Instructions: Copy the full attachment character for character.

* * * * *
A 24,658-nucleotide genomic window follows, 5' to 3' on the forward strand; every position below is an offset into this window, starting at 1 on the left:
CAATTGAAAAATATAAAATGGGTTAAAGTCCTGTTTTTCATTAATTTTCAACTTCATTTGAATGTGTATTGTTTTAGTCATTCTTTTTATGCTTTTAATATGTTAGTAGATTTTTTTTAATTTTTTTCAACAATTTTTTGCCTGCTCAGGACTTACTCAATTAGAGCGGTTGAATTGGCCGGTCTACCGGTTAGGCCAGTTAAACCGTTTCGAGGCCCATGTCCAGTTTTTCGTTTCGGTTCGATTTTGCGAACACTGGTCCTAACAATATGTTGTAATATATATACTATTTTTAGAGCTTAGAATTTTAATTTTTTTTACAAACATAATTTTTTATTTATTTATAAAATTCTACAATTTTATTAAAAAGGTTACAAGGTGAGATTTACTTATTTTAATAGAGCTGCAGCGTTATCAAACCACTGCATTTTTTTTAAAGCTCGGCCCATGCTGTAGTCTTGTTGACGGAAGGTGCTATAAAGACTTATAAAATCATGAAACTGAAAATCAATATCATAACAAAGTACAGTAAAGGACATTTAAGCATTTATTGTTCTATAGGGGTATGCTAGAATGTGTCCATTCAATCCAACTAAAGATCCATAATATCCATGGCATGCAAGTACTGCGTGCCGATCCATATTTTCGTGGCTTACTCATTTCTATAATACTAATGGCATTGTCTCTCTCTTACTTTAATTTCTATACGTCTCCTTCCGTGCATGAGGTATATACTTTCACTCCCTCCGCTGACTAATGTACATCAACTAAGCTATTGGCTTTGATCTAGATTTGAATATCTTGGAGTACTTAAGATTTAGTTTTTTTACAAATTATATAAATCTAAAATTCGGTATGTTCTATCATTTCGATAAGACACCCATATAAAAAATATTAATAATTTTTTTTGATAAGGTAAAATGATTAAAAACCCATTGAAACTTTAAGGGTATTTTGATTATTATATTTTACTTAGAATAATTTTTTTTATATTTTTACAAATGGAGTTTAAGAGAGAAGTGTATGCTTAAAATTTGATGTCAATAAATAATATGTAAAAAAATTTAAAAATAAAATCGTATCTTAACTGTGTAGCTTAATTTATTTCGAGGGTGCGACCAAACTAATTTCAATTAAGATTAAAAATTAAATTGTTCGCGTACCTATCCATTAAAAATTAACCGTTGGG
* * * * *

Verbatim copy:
A 24,658-nucleotide genomic window follows, 5' to 3' on the forward strand; every position below is an offset into this window, starting at 1 on the left:
CAATTGAAAAATATAAAATGGGTTAAAGTCCTGTTTTTCATTAATTTTCAACTTCATTTGAATGTGTATTGTTTTAGTCATTCTTTTTATGCTTTTAATATGTTAGTAGATTTTTTTTAATTTTTTTCAACAATTTTTTGCCTGCTCAGGACTTACTCAATTAGAGCGGTTGAATTGGCCGGTCTACCGGTTAGGCCAGTTAAACCGTTTCGAGGCCCATGTCCAGTTTTTCGTTTCGGTTCGATTTTGCGAACACTGGTCCTAACAATATGTTGTAATATATATACTATTTTTAGAGCTTAGAATTTTAATTTTTTTTACAAACATAATTTTTTATTTATTTATAAAATTCTACAATTTTATTAAAAAGGTTACAAGGTGAGATTTACTTATTTTAATAGAGCTGCAGCGTTATCAAACCACTGCATTTTTTTTAAAGCTCGGCCCATGCTGTAGTCTTGTTGACGGAAGGTGCTATAAAGACTTATAAAATCATGAAACTGAAAATCAATATCATAACAAAGTACAGTAAAGGACATTTAAGCATTTATTGTTCTATAGGGGTATGCTAGAATGTGTCCATTCAATCCAACTAAAGATCCATAATATCCATGGCATGCAAGTACTGCGTGCCGATCCATATTTTCGTGGCTTACTCATTTCTATAATACTAATGGCATTGTCTCTCTCTTACTTTAATTTCTATACGTCTCCTTCCGTGCATGAGGTATATACTTTCACTCCCTCCGCTGACTAATGTACATCAACTAAGCTATTGGCTTTGATCTAGATTTGAATATCTTGGAGTACTTAAGATTTAGTTTTTTTACAAATTATATAAATCTAAAATTCGGTATGTTCTATCATTTCGATAAGACACCCATATAAAAAATATTAATAATTTTTTTTGATAAGGTAAAATGATTAAAAACCCATTGAAACTTTAAGGGTATTTTGATTATTATATTTTACTTAGAATAATTTTTTTTATATTTTTACAAATGGAGTTTAAGAGAGAAGTGTATGCTTAAAATTTGATGTCAATAAATAATATGTAAAAAAATTTAAAAATAAAATCGTATCTTAACTGTGTAGCTTAATTTATTTCGAGGGTGCGACCAAACTAATTTCAATTAAGATTAAAAATTAAATTGTTCGCGTACCTATCCATTAAAAATTAACCGTTGGG